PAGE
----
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Abandoned Mine Land Reclamation grants assist states and tribes reclaim lands and waters impacted by abandoned mines. (Courtesy photo.)

WASHINGTON, D.C. — U.S. Secretary of the Interior David Bernhardt announced the availability of $170.9 million in Abandoned Mine Land (AML) Reclamation grants for fiscal 2020. The grants, available through the Office of Surface Mining Reclamation and Enforcement, are for states and tribes to reclaim and repurpose abandoned coal lands.  

“AML grants provide states, tribes and local partners with important resources to reclaim lands and waters impacted by abandoned mines, restoring the promise of the outdoors for hardworking Americans in coal country,” Secretary Bernhardt said in a statement. 

OSMRE provides AML grants to 25 coal-producing states and three tribes based on a congressionally mandated formula that evaluates past and current coal production by these entities. Eligible states and tribes apply for annual reclamation grants to access money in their allocations. OSMRE evaluates and verifies the requests before making the award amounts available.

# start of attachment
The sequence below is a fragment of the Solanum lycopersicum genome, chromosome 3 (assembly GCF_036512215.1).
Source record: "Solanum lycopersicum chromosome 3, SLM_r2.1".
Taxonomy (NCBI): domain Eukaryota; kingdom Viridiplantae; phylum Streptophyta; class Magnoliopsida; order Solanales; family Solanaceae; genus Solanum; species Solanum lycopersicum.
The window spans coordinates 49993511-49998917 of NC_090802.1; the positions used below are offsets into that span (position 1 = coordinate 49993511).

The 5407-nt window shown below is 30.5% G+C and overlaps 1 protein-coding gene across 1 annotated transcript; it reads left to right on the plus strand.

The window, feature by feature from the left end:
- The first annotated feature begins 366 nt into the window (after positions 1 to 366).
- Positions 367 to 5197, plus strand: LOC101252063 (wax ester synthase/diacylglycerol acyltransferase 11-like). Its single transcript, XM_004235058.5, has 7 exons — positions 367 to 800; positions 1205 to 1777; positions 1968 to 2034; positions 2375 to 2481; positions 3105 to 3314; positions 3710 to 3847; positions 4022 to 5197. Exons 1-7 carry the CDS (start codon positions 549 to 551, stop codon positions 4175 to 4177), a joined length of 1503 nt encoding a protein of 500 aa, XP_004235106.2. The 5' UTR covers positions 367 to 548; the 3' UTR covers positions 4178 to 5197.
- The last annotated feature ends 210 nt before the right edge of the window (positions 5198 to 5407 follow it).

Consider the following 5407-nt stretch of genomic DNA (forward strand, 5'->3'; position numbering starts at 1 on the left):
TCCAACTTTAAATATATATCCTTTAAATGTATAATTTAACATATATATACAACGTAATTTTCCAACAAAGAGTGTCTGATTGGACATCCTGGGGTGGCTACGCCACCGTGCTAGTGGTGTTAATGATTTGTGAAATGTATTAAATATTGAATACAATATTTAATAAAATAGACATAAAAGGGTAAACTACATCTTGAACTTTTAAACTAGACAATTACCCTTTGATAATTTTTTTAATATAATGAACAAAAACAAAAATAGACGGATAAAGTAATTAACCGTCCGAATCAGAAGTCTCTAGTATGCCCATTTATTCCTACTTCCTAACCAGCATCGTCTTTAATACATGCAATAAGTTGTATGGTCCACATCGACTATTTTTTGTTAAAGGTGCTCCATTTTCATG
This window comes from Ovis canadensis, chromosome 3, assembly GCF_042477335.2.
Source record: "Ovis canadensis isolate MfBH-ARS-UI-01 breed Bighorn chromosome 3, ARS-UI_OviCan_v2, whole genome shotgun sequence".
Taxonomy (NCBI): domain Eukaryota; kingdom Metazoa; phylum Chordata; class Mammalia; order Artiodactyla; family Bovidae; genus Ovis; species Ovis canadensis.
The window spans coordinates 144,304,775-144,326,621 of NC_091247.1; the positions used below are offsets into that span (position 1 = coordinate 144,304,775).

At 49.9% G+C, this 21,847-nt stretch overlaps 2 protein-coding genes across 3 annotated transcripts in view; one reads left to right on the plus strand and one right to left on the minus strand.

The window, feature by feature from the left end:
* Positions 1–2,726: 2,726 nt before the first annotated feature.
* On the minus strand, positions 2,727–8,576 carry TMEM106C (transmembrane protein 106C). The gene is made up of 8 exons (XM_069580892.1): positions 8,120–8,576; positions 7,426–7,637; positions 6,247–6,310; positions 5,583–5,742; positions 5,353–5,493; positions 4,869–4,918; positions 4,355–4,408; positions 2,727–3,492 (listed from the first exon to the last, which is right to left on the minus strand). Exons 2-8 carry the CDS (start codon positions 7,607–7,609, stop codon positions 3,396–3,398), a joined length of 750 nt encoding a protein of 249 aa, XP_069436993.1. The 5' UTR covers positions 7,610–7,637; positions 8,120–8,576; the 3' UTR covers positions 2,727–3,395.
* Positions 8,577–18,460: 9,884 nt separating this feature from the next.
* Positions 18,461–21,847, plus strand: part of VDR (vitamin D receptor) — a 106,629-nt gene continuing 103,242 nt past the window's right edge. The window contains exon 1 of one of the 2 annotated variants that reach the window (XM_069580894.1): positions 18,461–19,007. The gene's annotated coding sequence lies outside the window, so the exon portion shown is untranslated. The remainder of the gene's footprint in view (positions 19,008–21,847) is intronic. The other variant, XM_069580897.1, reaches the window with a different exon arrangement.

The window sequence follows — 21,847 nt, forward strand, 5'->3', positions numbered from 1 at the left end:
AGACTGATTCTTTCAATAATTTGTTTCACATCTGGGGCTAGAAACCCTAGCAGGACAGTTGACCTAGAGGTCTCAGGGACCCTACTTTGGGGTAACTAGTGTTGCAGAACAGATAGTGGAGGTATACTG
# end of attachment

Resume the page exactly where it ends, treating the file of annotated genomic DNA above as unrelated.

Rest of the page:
The AML Grants are funded in part by a fee collected on all coal produced in the United States. Under the AML Reclamation Program, OSMRE has distributed billions in grants to states and tribes. The funds have directly contributed to the closure of over 45,000 abandoned underground mine shafts and openings, the elimination of over 960 miles of dangerous highwalls and the restoration of over 850,000 acres of clogged streams and land, according to a  DOI news release. 

 

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